So in regard of your formulation: No, there is no reason why a Bhikkhu should step back form his virtues, what ever they are or to even cheat, so that he would prevent certain attachments and problems with fans and so on.

If one reads the Suttas, one could easily believe that its all about self-aggrandizement, but actually it was a certain scarify of the Buddha, to that extend, that even no monk after him would need to use it in the same way he did. (Atma guesses the questioner understands what he tries to say)

One does actually not easy accumulate when always straight and honest (in a sense of beneficial and true for the path) and without any flavor of socializing or concern about reputations.

As for the OP question it self: "Should a Monk speak out in favor of doing good?" such is most critical, if speaking what people like and mostly a heavy offense which is called a corrupter of families, sadly one of the most, even whole communities faults.

This is illustrated in the origin story of this rule, in which the followers of Assaji and Punabbasu (leaders of one faction of the group of six) had thoroughly corrupted the lay people at Kīṭāgiri. "Now at that time a certain bhikkhu, having finished his Rains-residence among the people of Kāsi and on his way to Sāvatthī to see the Blessed One, arrived at Kīṭāgiri. Dressing (§) early in the morning, taking his bowl and (outer) robe, he entered Kīṭāgiri for alms: gracious in the way he approached and departed, looked forward and behind, drew in and stretched out (his arm); his eyes downcast, his every movement consummate. People seeing him said, 'Who is this weakest of weaklings, this dullest of dullards, this most snobbish of snobs? Who, if this one approached (§), would even give him alms? Our masters, the followers of Assaji and Punabbasu, are compliant, genial, pleasing in conversation. They are the first to smile, saying, "Come, you are welcome." They are not snobbish. They are approachable. They are the first to speak. They are the ones to whom alms should be given.'"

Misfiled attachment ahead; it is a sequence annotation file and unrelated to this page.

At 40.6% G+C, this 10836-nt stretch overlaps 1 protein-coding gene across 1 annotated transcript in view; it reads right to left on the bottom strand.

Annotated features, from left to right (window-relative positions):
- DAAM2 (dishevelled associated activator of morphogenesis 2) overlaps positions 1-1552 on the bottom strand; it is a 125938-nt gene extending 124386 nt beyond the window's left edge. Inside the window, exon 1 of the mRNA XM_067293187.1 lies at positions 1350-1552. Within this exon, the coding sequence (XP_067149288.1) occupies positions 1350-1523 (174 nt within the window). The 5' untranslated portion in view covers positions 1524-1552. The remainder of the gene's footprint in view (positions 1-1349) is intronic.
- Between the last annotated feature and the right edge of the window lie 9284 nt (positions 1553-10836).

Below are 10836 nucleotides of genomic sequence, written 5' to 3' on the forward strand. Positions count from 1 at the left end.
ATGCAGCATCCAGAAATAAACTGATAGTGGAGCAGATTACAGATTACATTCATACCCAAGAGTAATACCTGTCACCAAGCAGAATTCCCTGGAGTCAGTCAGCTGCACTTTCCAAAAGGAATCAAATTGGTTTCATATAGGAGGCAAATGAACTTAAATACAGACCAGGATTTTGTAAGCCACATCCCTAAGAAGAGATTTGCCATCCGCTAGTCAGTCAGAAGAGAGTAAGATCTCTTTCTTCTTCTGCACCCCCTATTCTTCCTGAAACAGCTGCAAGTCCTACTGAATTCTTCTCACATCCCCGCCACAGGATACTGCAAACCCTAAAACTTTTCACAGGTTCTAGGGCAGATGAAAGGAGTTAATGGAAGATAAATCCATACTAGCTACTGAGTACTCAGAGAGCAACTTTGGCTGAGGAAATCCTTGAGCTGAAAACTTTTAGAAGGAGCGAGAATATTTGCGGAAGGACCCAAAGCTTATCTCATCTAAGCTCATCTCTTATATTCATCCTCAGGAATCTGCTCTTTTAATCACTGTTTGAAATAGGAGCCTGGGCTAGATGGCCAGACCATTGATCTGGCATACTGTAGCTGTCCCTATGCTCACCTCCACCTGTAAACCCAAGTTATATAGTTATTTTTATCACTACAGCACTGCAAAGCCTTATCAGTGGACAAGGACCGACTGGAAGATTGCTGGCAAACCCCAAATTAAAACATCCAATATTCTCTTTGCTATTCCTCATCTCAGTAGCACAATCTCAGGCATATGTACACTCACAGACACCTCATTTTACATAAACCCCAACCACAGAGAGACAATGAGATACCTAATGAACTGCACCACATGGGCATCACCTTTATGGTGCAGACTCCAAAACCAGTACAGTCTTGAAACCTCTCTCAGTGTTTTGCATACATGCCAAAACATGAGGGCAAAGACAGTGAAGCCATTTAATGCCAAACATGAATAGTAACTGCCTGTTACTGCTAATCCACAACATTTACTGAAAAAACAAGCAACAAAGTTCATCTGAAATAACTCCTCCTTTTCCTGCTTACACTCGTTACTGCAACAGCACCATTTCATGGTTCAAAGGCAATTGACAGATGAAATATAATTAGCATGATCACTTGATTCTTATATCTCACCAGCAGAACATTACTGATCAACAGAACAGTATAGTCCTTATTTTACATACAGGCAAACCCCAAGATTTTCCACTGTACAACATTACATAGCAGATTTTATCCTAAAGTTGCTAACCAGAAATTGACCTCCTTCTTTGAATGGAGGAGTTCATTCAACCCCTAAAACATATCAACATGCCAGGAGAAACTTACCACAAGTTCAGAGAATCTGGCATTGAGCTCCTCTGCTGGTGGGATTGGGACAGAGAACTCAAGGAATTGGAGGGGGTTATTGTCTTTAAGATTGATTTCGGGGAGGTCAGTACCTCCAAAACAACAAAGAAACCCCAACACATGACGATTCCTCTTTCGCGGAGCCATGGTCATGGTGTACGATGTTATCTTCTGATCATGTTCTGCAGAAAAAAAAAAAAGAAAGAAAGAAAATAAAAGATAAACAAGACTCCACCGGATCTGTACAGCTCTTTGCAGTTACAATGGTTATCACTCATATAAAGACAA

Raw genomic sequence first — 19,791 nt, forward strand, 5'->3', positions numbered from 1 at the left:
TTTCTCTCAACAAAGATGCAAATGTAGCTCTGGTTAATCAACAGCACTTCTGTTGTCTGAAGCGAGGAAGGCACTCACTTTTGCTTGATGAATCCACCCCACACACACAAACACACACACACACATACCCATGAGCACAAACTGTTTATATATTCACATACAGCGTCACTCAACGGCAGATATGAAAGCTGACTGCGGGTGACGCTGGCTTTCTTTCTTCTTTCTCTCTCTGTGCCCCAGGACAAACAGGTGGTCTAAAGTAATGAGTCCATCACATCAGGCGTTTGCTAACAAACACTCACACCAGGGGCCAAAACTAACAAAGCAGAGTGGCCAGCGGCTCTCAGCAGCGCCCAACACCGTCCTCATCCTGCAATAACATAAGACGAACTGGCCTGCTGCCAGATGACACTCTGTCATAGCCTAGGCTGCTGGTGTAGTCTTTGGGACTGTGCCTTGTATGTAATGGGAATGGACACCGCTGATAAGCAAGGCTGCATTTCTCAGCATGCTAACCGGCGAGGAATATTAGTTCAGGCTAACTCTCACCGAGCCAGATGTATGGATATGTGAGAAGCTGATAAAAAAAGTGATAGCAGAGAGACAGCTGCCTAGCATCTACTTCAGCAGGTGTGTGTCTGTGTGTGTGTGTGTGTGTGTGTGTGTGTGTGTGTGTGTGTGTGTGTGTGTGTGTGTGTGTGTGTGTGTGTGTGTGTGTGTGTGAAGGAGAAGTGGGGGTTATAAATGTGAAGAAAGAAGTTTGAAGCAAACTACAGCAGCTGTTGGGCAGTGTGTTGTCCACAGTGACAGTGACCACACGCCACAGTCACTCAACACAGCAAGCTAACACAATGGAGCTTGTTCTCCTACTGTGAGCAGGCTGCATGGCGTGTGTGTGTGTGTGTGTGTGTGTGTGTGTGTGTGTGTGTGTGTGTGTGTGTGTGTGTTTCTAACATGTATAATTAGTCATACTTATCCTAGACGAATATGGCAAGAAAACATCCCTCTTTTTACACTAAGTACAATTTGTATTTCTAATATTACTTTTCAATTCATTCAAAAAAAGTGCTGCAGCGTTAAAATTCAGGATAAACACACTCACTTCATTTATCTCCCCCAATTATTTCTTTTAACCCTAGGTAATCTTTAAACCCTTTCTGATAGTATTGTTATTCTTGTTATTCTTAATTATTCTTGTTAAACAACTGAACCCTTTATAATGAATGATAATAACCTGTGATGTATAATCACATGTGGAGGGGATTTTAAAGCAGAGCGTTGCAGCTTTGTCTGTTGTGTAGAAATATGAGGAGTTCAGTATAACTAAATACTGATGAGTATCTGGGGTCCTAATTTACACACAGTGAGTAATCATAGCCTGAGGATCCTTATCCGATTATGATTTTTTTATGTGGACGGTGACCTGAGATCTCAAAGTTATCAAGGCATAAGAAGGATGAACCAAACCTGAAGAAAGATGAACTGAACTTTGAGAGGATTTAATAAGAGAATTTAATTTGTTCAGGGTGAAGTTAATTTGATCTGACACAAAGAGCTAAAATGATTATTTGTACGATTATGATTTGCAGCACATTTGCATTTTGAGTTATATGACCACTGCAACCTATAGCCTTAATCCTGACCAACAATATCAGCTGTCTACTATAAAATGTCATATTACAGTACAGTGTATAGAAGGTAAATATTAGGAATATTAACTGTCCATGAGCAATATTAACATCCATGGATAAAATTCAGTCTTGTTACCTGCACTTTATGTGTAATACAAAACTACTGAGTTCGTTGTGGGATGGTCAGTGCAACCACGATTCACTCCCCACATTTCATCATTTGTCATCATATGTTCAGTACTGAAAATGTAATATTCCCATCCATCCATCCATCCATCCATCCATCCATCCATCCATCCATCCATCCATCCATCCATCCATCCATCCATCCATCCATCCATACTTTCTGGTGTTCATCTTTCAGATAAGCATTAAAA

Abhaya Sutta: To Prince Abhaya (On Right Speech) shows well that sweet talks are nothing that are welcome if it is not simply for the path and to let go.

So it should cover all possible aspects of the question and at least maybe, a monk is no and should not be a social worker. That's a job he left behind by going forth. (females are always included speaking of monk)

Maybe one in addition. It is not allowed (out of this reasons) to receive a donation after having taught the Dhamma. So if one likes to benefit a monk, he would do good to do such in advanced. The story about the Buddha in such cases can be read here: Discourse to Bharadvaja, the Farmer A good talk about the matter of being first on giving is: Better to Give than to Consume, if one like to understand the matter also from a practitioner side as a layperson.

So there are certain ways to cut off the danger of doing a favor but less really less make such their habit today. Its all about gain, becoming, honor and for "higher purposes" (for simply this world) and seldom for Nibbana.

Asked: "others may see this motive as being self-serving; and therefore how to address this properly?"

One somebody may think, one can not manipulate or change and there is also no use for such (if one is not attached to his reputations). As seeing the motive and virtue of a monk and if he is walking the path is very difficult to find out for laypeople. Actually only a one already on the stream would recognize a straight person (in Dhamma sense). So once a king tried to test the Buddha and taught him about the possibilities to judge a person: Paṭisalla Sutta: Seclusion and it end (after an explaining with a important exclamation:

One should not make an effort everywhere,
should not be another's hireling,
should not live dependent on another,
should not go about as a trader in the Dhamma.

And then, taking the original question again:

If a monk is given the opportunity to speak in favor of doing a good deed that a supporter of his wants to do, even if that good deed directly benefits him, is it proper to do so?